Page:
The Life You Can Save
Princeton philosopher Peter Singer has demonstrated awesome gifts for self-promotion and controversy. His The Life You Can Save is mostly uncontroversial, however, while Singer’s skill at self-promotion is admirably harnessed to a thoroughly worthy cause. Around the world, millions of people (especially children) die every year from causes that would be preventable at comparatively low cost if appropriate resources were available to them. Singer’s book is a call to action for Americans to elevate their giving, and it is working. A Web site based on the book records a steady escalation in the amount of funds donated or pledged since its publication. The book is being translated and published all over the world.
Singer confronts many potential objections and obstacles to his project. He feels that most Americans are not hopelessly mired down in the hedonistic pursuit of supposed self-interest. Indeed, research on happiness consistently finds that generous givers tend to be happier. After all, Christian teachings, and those of most other major faiths, strongly advocate for the poor. Singer’s iconoclasm surfaces a bit when he challenges the common conviction that one’s family comes first, but he sensibly concludes that this principle need not be an obstacle to generous giving. (The classroom examples he cites in this context, intended to discomfit his students, seem overdone).
Singer might have done better to stress that much of the expenditure made by the rich on their children may be damaging to those children’s moral and emotional well-being. (Is a Princeton University education, for example, worth its price in comparison to the price of attending nearby Rutgers University?) He does point to the success of the “default option,” where payroll deductions for a favored objective are taken automatically unless an employee explicitly opts out. This example establishes the extent to which Americans’ spending is influenced by the path of least resistence.
Singer raises the question of why most Americans do not support overseas relief more generously, given their apparently generous inclination. One might respond that governmental foreign-aid programs, paid for with taxpayers’ money, have not worked very well. Singer rejoins that the U.S. government spends relatively little on foreign aid, little of that spending goes to the lowest-income countries, and what does go to such countries is often impaired by “buy America” programs and other distractions. He strongly opposes dumping farm surpluses on poor countries, a practice that often harms those countries’ abilities to develop their own food production systems.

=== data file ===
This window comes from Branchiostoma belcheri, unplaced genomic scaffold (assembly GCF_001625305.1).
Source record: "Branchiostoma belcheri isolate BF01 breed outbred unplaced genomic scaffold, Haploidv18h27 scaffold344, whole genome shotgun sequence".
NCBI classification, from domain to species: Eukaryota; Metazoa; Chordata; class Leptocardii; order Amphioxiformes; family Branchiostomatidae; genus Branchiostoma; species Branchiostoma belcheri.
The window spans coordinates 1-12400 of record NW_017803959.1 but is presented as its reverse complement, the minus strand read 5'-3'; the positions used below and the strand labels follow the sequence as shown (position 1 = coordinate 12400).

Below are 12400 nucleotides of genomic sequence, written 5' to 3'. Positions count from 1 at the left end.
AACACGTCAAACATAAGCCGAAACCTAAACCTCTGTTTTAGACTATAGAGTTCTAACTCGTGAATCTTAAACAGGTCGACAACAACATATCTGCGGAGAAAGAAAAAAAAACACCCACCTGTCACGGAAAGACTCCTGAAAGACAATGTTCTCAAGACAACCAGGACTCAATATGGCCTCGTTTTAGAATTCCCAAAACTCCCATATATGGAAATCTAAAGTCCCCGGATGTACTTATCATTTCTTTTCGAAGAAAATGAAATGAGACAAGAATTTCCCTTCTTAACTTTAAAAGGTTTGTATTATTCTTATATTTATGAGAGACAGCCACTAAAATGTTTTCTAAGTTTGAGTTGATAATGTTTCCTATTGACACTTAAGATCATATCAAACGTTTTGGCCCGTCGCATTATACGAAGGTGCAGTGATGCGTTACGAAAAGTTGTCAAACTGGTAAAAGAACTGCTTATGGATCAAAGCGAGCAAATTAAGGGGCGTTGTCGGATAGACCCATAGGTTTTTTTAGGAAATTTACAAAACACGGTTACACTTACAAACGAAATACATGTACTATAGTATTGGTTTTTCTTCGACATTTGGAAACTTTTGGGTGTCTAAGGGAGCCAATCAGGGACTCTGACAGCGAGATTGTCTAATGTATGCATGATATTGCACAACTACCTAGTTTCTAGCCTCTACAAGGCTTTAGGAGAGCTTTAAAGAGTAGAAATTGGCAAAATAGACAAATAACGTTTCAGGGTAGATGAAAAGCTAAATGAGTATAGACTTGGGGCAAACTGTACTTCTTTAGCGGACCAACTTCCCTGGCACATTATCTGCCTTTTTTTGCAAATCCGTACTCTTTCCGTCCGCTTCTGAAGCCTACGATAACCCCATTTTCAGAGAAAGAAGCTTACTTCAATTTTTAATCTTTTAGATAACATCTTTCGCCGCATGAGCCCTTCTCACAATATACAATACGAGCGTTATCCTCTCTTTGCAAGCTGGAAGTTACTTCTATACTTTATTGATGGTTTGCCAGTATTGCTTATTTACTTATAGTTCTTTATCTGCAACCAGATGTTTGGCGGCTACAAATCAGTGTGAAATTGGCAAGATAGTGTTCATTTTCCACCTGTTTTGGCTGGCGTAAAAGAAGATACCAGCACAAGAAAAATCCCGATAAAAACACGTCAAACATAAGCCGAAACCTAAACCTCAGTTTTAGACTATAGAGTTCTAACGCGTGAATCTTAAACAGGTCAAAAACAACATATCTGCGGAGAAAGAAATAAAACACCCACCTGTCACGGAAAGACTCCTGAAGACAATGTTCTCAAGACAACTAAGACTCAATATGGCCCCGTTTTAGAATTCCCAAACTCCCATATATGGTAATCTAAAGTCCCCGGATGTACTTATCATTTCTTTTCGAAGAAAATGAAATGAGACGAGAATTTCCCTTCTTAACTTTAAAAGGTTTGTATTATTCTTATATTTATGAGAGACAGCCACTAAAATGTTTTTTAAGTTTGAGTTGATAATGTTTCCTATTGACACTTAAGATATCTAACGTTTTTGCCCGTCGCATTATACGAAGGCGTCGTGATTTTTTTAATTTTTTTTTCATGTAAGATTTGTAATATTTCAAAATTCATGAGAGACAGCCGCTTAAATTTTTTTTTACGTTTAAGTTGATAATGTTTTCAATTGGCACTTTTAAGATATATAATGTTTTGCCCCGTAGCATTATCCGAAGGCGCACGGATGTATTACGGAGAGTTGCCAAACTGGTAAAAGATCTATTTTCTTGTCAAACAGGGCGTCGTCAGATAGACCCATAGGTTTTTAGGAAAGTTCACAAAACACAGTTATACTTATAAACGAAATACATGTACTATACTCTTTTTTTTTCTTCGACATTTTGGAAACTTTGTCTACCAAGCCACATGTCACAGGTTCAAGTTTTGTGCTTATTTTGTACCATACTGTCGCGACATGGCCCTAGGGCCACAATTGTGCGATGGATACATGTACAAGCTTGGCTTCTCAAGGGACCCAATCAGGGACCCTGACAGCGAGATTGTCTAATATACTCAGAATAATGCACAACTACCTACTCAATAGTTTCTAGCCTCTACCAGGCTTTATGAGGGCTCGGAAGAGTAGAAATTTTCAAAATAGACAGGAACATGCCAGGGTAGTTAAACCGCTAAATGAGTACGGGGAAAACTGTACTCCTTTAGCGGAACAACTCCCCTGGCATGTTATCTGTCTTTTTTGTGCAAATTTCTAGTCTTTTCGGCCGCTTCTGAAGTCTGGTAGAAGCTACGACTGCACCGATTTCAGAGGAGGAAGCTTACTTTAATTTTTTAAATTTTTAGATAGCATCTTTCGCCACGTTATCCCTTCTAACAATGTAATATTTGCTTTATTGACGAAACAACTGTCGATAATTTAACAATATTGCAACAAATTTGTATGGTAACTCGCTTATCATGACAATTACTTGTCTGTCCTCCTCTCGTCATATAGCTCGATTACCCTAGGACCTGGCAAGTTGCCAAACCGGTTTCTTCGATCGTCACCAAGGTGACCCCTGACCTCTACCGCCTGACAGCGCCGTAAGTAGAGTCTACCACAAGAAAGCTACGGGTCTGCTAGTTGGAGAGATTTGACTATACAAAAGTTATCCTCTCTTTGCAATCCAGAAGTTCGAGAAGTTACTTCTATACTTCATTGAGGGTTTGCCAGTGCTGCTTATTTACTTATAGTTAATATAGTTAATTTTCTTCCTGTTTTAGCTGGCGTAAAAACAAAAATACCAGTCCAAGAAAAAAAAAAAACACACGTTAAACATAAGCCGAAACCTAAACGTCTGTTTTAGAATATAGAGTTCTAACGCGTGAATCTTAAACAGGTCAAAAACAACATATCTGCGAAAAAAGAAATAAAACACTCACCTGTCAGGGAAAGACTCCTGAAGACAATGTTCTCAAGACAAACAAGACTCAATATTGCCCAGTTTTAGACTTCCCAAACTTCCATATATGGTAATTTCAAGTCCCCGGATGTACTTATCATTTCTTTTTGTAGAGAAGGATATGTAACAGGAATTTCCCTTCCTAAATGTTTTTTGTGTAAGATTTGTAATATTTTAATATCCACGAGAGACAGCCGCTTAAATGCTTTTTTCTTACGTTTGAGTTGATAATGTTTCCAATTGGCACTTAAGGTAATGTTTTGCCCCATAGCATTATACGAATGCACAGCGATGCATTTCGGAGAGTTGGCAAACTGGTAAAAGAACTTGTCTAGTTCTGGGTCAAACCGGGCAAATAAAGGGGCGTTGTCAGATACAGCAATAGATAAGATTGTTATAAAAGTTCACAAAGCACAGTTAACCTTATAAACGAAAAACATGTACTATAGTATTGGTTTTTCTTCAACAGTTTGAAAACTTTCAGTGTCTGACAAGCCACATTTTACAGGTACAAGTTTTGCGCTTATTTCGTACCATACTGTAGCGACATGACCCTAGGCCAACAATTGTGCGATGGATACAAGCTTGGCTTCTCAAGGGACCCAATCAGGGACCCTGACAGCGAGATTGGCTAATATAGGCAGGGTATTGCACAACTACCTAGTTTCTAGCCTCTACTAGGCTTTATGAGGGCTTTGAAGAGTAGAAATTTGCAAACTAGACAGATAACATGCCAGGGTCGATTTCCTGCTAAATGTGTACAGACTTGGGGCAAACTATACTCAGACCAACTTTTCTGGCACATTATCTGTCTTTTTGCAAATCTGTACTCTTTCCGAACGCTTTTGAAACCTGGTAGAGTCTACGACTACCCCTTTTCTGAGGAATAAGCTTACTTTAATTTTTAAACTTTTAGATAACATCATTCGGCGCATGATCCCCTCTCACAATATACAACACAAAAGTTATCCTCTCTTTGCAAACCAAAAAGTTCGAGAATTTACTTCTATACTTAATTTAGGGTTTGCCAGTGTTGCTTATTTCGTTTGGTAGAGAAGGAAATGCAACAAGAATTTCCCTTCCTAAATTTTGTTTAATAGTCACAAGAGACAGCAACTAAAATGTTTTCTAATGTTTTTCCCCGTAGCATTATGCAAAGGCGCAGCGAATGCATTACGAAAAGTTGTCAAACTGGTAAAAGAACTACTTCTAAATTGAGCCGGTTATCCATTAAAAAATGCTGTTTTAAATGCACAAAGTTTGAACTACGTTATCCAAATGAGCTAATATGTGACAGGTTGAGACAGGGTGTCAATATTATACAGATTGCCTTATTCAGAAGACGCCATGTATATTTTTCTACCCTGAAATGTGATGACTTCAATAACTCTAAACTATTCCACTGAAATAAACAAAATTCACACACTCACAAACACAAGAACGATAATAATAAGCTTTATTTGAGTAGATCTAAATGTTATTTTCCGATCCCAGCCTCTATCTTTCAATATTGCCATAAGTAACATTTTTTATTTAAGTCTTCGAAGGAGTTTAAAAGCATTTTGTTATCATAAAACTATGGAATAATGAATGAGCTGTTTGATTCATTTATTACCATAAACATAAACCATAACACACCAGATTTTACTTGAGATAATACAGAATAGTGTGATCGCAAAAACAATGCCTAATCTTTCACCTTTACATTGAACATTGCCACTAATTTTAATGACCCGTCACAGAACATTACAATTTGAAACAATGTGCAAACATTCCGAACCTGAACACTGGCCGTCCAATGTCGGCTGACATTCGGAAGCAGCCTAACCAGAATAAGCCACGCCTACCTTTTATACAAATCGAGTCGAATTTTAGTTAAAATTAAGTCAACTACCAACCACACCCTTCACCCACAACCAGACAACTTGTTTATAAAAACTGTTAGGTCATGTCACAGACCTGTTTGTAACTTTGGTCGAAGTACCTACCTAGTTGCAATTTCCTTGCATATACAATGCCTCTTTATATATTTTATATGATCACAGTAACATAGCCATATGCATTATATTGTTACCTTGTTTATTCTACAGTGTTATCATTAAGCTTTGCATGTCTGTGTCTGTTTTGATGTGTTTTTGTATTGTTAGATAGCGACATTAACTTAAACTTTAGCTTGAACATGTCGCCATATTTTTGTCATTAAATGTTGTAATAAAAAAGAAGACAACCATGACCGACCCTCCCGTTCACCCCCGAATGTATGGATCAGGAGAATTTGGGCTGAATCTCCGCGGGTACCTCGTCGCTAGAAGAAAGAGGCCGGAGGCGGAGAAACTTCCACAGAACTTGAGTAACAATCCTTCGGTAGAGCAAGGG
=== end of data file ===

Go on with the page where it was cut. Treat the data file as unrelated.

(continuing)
Singer could have spoken even more harshly against government-to-government aid programs and shown more systematically why private efforts are more likely to succeed. Among the obstacles to more giving, economists cite lack of information and the transaction costs of giving. The lives of the truly poor are so remote from U.S. experience that most Americans cannot identify with them. Singer acknowledges that generous giving is often forthcoming when the beneficiary has a name and a face and is “someone like us.”
Singer also acknowledges that Americans may be less likely to respond to the needs of others if the only way to do so is by giving money. Money gifts are often the most efficient because they can support a cadre of specialists and can permit expenditures in the locality of need, drawing on the resources of that area (and paying the providers). For Americans with more time than money, volunteer activities such as serving in a food bank or senior center can offer face-to-face contact and sociability with other volunteers. For a man, being a blood donor can bolster a macho sense of self-esteem, partly because of the discomfort being overcome.
Singer effectively marshals evidence about the costs of saving lives. World Health Organization (WHO) programs directed against malaria, diarrhea, respiratory infections, and measles have...
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